By Josette Keelor
Onalee McGraw thought her chances of winning Turner Classic Movies' Ultimate Fan contest were pretty slim. But she entered anyway, "for the fun of it."
Of all the possible applicants, only one would win, she said, "and most people would not think that they could be that good at it."
"Imagine my surprise when an email comes in sometime the first of December," she remembered. "It just pops up and it says 'Congratulations Onalee, you are invited to be one of 20 guest programmers at Turner Classic Movies and introduce a favorite movie with TCM host Robert Osborne.' And details to follow, just, you know, 'send us a yes or no answer.' This was incredible."
At 1:45 a.m. on Thursday, TCM will show McGraw introducing the 1957 film "12 Angry Men," one she said holds special interest to her because of its theme of fighting for justice.
"We were asked to submit 10 of our favorite films," she said, "And then they chose the one out of the 10 that fit with their programming needs."
"So imagine again my surprise when they chose '12 Angry Men' out of the 10 for me to introduce with Robert Osborne."
A lifelong fan of classic movies, McGraw, 74, was 7 years old when she started a love of movies.
Now she uses films as educational tools for children and teens through the Educational Guidance Institute, a nonprofit she founded, drawing many of her ideas from films shown on TCM. She included that fact in her submission video, "Onalee McGraw on Sidney Poitier's 'No Way Out,'' which she posted to YouTube.
"In sharing this film with high school and college students," she says in the video, "I have found that a contemporary conversation about racial conflict can take place because the story elevates and teaches the universal nature of human dignity."
Recently reflecting on that concept, she explained that "No Way Out" and "12 Angry Men" share similar themes.
"True justice depends on the universal value of human dignity," she said.
The film "12 Angry Men" was her all-time most successful pilot of a film, when a group of middle and high school students gathered to watch it at Christendom College in Front Royal.
There, she said, after a short introduction, the children watched the film without once picking up their cell phones.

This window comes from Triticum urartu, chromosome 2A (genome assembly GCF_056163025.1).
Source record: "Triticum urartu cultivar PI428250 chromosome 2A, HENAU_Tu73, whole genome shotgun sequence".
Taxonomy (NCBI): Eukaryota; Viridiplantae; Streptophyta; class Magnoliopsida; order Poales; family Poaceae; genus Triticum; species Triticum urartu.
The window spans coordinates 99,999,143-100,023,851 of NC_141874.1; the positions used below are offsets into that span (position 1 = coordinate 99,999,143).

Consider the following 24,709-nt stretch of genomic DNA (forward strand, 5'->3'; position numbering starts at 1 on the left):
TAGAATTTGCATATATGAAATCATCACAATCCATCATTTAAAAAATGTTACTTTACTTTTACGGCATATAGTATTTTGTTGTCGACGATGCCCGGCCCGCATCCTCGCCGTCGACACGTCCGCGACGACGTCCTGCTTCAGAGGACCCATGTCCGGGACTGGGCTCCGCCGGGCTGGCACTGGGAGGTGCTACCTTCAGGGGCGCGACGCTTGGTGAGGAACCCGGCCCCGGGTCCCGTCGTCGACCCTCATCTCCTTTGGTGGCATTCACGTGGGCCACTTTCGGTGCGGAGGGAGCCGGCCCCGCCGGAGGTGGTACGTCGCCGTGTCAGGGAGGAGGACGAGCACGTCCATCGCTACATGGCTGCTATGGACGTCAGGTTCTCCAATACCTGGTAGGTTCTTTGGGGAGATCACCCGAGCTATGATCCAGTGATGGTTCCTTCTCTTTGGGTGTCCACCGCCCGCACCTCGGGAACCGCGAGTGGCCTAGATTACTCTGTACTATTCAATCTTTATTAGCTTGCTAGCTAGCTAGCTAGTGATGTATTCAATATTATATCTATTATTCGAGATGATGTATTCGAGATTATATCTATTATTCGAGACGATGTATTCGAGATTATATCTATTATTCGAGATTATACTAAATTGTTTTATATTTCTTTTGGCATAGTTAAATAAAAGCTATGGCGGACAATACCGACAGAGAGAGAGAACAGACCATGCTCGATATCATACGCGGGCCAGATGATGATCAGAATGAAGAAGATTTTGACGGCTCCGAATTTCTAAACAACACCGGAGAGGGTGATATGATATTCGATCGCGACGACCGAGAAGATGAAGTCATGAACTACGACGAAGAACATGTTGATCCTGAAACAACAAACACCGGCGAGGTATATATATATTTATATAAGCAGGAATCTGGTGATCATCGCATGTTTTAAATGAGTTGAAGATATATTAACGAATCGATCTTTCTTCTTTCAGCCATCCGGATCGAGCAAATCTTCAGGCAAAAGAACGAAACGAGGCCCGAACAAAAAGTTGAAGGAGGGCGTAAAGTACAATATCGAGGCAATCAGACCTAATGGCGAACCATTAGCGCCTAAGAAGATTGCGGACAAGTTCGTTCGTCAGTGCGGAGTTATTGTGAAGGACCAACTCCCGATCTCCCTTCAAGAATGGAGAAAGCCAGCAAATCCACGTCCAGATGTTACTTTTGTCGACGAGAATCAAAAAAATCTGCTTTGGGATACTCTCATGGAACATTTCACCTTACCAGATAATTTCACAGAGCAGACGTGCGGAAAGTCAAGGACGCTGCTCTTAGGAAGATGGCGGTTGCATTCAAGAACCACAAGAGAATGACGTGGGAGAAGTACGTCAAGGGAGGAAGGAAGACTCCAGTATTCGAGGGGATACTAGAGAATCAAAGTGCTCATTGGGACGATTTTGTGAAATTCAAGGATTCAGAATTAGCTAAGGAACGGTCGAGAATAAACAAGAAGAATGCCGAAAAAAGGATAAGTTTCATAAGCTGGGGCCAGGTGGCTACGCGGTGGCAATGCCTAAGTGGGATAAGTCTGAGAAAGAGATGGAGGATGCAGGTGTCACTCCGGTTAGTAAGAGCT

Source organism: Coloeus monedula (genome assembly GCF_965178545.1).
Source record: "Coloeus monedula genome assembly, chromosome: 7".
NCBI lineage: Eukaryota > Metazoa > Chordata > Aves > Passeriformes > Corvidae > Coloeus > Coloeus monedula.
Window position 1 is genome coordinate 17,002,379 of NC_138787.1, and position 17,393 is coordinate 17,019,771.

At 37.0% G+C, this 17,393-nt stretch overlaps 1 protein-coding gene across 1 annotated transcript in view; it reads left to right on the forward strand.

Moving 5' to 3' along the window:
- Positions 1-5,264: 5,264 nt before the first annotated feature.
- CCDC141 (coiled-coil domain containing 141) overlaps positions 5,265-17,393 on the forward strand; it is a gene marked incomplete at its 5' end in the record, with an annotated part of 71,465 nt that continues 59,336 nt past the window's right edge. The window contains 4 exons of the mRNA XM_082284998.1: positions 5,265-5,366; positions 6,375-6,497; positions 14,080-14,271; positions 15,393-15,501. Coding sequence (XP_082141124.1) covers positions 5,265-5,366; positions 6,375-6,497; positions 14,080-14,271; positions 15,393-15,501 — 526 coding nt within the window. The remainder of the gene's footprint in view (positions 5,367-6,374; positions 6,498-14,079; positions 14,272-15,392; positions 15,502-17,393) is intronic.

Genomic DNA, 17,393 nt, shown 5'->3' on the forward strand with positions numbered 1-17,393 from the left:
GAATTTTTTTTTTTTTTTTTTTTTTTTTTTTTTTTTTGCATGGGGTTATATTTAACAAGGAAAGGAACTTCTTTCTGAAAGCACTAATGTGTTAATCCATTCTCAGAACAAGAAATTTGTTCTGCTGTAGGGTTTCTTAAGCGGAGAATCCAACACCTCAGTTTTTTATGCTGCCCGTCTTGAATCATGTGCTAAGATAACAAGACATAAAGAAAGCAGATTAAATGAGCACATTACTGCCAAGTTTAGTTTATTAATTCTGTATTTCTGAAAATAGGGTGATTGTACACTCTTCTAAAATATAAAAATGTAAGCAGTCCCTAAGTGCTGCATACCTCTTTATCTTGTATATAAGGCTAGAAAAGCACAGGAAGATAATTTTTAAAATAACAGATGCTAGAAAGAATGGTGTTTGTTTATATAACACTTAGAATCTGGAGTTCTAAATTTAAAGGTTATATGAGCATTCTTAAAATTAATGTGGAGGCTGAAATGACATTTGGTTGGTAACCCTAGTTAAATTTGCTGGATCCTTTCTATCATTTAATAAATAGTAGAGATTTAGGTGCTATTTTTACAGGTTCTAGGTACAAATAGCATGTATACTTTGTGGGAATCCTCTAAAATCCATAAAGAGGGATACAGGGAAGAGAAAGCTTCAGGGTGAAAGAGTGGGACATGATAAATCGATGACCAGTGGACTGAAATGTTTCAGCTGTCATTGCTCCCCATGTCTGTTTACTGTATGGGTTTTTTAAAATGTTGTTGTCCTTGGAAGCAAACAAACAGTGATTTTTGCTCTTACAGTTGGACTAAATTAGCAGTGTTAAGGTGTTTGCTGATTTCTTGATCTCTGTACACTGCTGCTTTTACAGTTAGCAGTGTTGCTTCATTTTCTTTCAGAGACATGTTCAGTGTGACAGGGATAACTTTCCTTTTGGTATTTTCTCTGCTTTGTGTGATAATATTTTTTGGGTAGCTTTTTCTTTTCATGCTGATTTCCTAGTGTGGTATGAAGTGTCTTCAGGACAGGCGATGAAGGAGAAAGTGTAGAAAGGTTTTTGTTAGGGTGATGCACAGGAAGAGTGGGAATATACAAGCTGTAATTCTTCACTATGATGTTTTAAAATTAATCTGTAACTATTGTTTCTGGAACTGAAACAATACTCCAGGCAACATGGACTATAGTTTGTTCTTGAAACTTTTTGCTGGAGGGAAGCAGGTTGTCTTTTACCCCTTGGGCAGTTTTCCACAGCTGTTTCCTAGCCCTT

"And this is not only during the film but in the immediate aftermath," McGraw said. "It was huge."
"This is the most exciting thing that happened in the pilot," she said.
Another memorable moment happened in 1999, when her program was still taking form and she showed the film "High Noon" to great success at a detention home in Danville.
"That is what kept me going," she said. "It just wasn't easy to persist because a lot of people didn't think that the young people would want to sit and watch these films. There was just a bias there, but the bias is mainly from the older generation."
"Robert Osborne said the young people are really discovering the classic films," she said.
The 20th anniversary celebration on TCM will take place each weeknight next week, beginning Monday at 8 p.m. with 1948's "The Naked City," co-hosted by TCM Ultimate Fan Contest winner Tiffany Vazquez, of New York.
McGraw said the youngest of the 20 is a 10-year-old Charlie Chaplin fan Shane Fleming, also of New York, who will introduce the 1936 film "Modern Times."
They all met Osborne at TCM in Atlanta in January when he introduced himself and said, "We knew you guys were out there."
At least half of the winners are from New York or Los Angeles, "surprise, surprise," McGraw said.
"I'm very proudly Onalee McGraw from Front Royal, Va."
Watch TCM's lineup of guest programmers beginning at 8 p.m., each night April 7-11. For more information, visit www.tcm.com. For more information about the Educational Guidance Institute, visit http://educationalguidanceinstitute.com/.
Contact Community Engagement Editor Josette Keelor at 540-465-5137, ext. 176, or email@example.com